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Best Friend

Crystal Burke


Sam Drevyanko


A father can have many varying definitions, in the simplest words, someone that has a child. They might be the biological father, adoptive, or just play the role of a father. Maybe they take care of their children, maybe they don’t. Sometimes fathers are distant and uninvolved with their child’s life, and sometimes they disappear completely. Although, if you’re genuinely lucky, and I mean as lucky as a four-leaf clover, a father can be much more than just a parent. I am blessed to have a dad who is my role model, teacher, coach, on-call doctor, and my best friend all in one.


When I was little, my dad worked outside on the farm, and I pressed my cheeks against the glass door waiting to see him come by. The instant the door creaked open and he stepped inside, I was attached to his side like a fly stuck in honey. I followed him around the house like a puppy telling him about how I discovered what a crayon was, or how I ate 20 million pancakes that morning.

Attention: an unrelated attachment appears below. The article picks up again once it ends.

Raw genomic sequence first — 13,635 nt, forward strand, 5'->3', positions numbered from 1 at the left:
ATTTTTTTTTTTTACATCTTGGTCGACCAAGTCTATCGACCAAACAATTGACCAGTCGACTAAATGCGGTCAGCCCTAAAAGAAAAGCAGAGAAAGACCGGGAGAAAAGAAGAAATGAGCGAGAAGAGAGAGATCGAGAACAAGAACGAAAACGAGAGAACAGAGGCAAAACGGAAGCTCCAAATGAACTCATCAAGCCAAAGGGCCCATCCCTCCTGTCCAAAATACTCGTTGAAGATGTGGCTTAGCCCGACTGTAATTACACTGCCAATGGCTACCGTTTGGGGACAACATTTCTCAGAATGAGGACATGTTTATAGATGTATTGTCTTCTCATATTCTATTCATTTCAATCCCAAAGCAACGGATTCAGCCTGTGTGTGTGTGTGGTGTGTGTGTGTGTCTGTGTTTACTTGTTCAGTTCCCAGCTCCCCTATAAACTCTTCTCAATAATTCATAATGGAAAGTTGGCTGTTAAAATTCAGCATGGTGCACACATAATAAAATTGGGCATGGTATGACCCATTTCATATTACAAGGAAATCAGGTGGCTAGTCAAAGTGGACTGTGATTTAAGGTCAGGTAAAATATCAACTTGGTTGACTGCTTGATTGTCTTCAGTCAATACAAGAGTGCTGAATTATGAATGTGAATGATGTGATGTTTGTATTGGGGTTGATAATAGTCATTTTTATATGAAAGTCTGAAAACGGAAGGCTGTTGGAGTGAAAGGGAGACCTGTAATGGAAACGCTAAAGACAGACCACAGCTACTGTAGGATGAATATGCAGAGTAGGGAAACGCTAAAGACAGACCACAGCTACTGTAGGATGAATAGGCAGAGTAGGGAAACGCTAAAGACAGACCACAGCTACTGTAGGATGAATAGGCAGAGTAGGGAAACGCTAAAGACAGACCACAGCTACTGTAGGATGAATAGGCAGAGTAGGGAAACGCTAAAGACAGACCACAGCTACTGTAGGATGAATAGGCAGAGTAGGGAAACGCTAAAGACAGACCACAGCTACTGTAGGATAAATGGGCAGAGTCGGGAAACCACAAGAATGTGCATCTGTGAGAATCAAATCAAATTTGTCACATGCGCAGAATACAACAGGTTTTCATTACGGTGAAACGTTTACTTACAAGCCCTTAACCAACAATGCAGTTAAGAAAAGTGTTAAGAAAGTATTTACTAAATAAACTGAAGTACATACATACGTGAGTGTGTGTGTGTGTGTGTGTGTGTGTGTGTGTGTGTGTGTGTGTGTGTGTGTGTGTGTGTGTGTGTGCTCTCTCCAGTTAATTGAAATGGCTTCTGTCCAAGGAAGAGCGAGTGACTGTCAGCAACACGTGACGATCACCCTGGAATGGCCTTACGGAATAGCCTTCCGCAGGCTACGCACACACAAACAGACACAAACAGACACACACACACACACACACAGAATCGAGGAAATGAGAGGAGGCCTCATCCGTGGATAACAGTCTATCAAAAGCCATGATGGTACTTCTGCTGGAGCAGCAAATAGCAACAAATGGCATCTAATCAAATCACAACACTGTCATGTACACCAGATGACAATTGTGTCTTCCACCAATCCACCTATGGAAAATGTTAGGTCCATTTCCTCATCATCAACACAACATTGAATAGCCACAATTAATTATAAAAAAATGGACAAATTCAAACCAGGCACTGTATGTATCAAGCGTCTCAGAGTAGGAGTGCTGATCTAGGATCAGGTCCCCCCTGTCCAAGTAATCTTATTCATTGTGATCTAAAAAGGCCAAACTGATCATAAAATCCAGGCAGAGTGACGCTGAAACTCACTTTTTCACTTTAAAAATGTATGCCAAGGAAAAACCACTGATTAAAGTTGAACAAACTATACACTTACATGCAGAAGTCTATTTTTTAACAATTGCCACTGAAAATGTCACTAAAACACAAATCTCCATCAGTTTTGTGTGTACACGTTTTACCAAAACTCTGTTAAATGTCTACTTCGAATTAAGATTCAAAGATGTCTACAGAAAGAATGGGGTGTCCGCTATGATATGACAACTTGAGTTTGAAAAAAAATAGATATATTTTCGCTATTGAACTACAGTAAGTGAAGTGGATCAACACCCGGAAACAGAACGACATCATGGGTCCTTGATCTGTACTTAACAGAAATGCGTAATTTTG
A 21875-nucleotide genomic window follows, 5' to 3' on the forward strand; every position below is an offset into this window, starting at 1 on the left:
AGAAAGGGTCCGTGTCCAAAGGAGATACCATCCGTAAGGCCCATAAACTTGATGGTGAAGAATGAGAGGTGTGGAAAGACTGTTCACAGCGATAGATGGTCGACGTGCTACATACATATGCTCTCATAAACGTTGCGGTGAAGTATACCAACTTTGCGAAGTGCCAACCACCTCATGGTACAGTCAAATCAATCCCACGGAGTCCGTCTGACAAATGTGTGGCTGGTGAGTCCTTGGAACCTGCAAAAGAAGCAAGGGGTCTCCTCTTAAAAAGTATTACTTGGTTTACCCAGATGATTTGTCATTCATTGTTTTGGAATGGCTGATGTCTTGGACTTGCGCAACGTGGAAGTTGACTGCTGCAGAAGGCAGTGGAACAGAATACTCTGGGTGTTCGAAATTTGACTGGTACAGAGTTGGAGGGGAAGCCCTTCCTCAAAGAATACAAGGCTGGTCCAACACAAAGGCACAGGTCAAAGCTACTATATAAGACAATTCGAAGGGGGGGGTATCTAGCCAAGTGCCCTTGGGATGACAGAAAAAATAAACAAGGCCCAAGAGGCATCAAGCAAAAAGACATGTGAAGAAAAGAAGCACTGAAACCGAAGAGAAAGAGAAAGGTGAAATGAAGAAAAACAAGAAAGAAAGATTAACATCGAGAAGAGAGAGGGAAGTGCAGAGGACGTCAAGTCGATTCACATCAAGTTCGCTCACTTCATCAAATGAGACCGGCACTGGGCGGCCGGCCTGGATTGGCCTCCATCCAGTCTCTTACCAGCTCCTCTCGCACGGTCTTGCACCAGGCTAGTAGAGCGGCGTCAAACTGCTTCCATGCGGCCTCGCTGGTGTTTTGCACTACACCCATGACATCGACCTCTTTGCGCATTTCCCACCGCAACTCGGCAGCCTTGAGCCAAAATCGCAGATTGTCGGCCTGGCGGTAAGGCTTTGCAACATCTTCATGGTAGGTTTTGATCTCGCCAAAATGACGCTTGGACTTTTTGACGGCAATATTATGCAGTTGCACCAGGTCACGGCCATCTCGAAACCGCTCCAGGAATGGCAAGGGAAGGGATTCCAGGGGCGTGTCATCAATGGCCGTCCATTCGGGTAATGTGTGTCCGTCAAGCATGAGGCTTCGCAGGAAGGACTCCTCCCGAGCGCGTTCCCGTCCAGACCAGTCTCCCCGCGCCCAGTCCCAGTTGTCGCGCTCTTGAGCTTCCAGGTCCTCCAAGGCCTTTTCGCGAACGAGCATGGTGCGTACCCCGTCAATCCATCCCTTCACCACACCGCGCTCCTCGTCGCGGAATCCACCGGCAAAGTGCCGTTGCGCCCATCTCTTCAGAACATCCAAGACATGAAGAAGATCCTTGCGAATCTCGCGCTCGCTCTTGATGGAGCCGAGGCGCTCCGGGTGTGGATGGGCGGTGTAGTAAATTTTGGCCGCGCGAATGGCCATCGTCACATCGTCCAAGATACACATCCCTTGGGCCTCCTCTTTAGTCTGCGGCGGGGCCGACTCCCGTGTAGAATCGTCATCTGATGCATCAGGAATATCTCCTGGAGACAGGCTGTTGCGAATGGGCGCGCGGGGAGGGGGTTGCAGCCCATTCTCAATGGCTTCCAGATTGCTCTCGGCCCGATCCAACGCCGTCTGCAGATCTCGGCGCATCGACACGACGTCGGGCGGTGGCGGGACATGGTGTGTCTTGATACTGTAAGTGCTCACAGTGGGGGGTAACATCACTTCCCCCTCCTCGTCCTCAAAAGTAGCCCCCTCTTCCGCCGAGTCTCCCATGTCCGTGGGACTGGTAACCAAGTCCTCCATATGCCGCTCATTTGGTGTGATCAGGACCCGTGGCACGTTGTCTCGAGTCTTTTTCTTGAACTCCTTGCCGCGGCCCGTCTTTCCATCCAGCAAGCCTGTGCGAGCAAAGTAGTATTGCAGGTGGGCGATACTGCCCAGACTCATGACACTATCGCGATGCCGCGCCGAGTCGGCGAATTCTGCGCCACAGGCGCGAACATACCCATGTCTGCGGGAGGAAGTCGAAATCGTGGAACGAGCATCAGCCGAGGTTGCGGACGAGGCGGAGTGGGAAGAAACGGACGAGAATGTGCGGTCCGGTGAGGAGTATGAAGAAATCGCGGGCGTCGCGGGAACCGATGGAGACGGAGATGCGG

I insisted on doing whatever he did; I ran with him, ate peanut butter by the spoonful with him, and cheered for the Cardinals and Hawkeyes with him. At the age of four, that was a long day. I felt my eyelids droop as if they weighed a million pounds. Dad flopped down on the couch with his hands behind his head, and I sat across from him. I put my hands behind my head and drifted off to sleep.


Years later, my puppy dog-like habits faded. Every day I ran on my own and ate more peanut butter than mom could buy. During track seasons mom came close to shoving a sock into my mouth, but Dad would sit and listen to me chatter on for hours. We’d talk about my workouts, my times, and anything else I could relate to running.


At midnight mom would roll her eyes as she woke up to squeaking floorboards. We tiptoed downstairs for a midnight spoonful of peanut butter and talk even more. We were two peas in a pod. He always knew what I needed, whether it was a math tutor or a laugh he always ran to my rescue. His favorite solution for any problem was creamy, golden, Skippy peanut butter and a good joke. 
A father is someone that genetically helped bring you into the world, but can be much more. A dad is caring, inspiring, helpful, loving, and everything he’s supposed to be. He may not always hit the bullseye, but that makes him even more lovable. At least that’s how it is for me. Like a shooting star, my dad is one in a million and I’m lucky to have him. My hero, my coach, my peanut butter eating partner, and my best friend, all go by the same title: Dad.


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